Compound 82: Difluoroacetic anhydride (52 pL, 0.45 mmol) was added to a solution of compound 36 (0.19 g, 0.38 mmol) and pyridine (46 pL, 0.56 mmol) in CH2CI2 (4 mL) at 0 °C under N2. The reaction was stirred at 0 °C for 30 min, and then at room temperature for 75 min. The reaction mixture was diluted with EtOAc (25 mL) and washed with 1 N aq. HC1 (20 mL), water (20 mL) and brine (10 mL). The organic extract was dried with Na2S04, filtered and concentrated. The residue was purified by column chromatography (silica gel, eluting with 0-40% EtOAc in CH2CI2) to give compound 82 (95 mg, 43% yield) and a mixture of compound 82 and T44 (4/1, 80 mg, 36% yield). Compound 82: m/z = 584.3 (M+l). T44: /7-Toluenesulfonic acid monohydrate (13 mg, 0.068 mmol) was added to a mixture of compound 82 (80.0 mg, 0.14 mmol) in toluene (8 mL) at room temperature. The reaction was heated at reflux while removing water by Dean-Stark apparatus for 3 h. After cooled to room temperature, the mixture was partitioned between EtOAc (30 mL) and water (10 mL). The organic extract was washed with water (2 c 10 mL) and brine (10 mL); dried with Na2SC>4; filtered and concentrated. The residue was purified by column chromatography (silica gel, eluting with EtOAc in hexanes) to give compound T44 (24 mg, 31% yield) as a white solid m/z = 566.4 (M+l); 'H NMR (400 MHz, CDCh) 5 8.02 (s, 1H), 6.83 (t, J= 51.8 Hz, 1H), 5.97 (s, 1H), 3.25-3.17 (m, 1H), 3.05 (d, .7= 4.7 Hz, 1H), 2.25 (td, J= 13.9, 4.2 Hz, 1H), 2.01 - 1.88 (m, 2H), 1.51-1.20 (m, 12H), 1.45 (s, 3H), 1.25 (s, 3H), 1.15 (s, 6H), 1.06 (s, 6H), 0.96 (s, 3H).

Compound 83: Trifluoroacetic anhydride (74 pL, 0.52 mmol) was added to a solution of compound 36 (0.22 g, 0.44 mmol) and pyridine (53 pL, 0.65 mmol) in CH2CI2 (5 mL) at room temperature. The mixture was stirred at 40 °C for 75 min. Additional amount of trifluoroacetic anhydride (20 pL, 0.14 mmol) was added and the resultant mixture was stirred for additional 1 h. Compound 83 was completely consumed. The reaction mixture was then cooled to room temperature; diluted with EtOAc (25 mL); and washed with 1 N aq. HC1 (20 mL), water (2 c 20 mL) and brine (10 mL). The organic extract was dried with Na2S04, filtered and concentrated. The residue was purified by column chromatography (silica gel, eluting with 0-75% EtOAc in hexanes) to give compound 83 (0.22 g, 84% yield) as a white solid.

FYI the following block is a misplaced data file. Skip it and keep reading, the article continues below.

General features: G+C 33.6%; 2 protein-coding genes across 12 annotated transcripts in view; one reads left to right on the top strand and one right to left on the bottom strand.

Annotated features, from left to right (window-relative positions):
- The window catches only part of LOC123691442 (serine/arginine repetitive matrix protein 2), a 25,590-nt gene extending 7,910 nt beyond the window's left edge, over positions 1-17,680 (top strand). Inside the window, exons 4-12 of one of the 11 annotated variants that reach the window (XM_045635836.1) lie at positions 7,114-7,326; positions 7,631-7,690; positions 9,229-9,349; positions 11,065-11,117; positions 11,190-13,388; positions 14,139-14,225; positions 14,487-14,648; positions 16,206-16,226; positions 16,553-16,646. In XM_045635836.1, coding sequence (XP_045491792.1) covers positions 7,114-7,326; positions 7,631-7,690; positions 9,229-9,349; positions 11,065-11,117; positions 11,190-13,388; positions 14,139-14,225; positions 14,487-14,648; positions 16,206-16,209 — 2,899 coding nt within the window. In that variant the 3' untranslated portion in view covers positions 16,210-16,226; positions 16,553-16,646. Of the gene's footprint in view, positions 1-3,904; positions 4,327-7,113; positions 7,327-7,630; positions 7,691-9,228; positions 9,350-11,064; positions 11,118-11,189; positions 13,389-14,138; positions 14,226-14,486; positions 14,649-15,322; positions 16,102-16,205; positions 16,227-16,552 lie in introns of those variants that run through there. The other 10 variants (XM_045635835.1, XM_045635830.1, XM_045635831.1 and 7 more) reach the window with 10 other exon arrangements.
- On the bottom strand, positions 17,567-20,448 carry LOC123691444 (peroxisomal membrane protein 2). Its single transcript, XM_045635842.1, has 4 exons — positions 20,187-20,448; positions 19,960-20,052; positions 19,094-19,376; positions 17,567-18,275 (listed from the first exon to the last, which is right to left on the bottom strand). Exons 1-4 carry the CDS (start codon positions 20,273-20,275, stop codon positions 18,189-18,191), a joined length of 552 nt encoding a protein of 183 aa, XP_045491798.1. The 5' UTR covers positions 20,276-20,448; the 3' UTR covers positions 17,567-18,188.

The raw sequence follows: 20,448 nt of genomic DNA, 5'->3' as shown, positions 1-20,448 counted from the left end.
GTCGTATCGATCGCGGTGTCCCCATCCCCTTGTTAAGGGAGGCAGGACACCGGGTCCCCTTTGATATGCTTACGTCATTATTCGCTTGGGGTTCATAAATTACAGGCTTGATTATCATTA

T45: Burgess reagent (0.42 g, 1.76 mmol) was added to a solution of compound 83 (0.21 g, 0.35 mmol) in THF (4 mL) at room temperature. The reaction was stirred at 70 °C for 7 h. Additional amount of Burgess reagent (210 mg, 0.88 mmol) was added and the resultant mixture was stirred at 70 °C for overnight. Compound 83 was completely consumed. The reaction mixture was cooled to room temperature, and then partitioned between EtOAc (25mL) and water (10 mL). The aqueous phase was separated and extracted with EtOAc (20 mL). The combined organic extracts were washed with water (2 c 10 mL) and brine (10 mL); dried with Na2S04; filtered and concentrated. The residue was purified by column chromatography (silica gel, eluting with 0-40% EtOAc in hexanes) to give compound T45 (0.11 g, 54% yield) as a white solid m/z = 584.3 (M+l); ¾ NMR (400 MHz, CDCh) 5 8.02 (s, 1H), 5.98 (s, 1H), 3.24 - 3.16 (m, 1H), 3.05 (d, J = 4.7 Hz, 1H), 2.26 (td, J = 14.0, 4.2 Hz, 1H), 2.01 - 1.88 (m, 2H), 1.80-1.20 (m, 12H), 1.46 (s, 3H), 1.25 (s, 3H), 1.16 (s, 6H), 1.06 (s, 3H), 1.05 (s, 3H), 0.96 (s, 3H).

Compound 84: Propionic anhydride (0.076 mL, 0.59 mmol) was added to a solution of compound 36 (0.25 g, 0.49 mmol) and pyridine (60 pL, 0.74 mmol) in CH2CI2 (5 mL). The reaction was stirred at 40 °C for 2 h. The mixture was diluted with EtOAc (25 mL) and washed with 1 N aq. (1 N, 20 mL), water (2 c 20 mL) and brine (10 mL). The organic extract was dried with Na2S04, filtered and concentrated. The residue was purified by column chromatography (silica gel, eluting with 0-100% EtOAc in hexnaes) to give compound 84 (0.21 g, 76% yield) as a white solid m/z = 562.3 (M+l).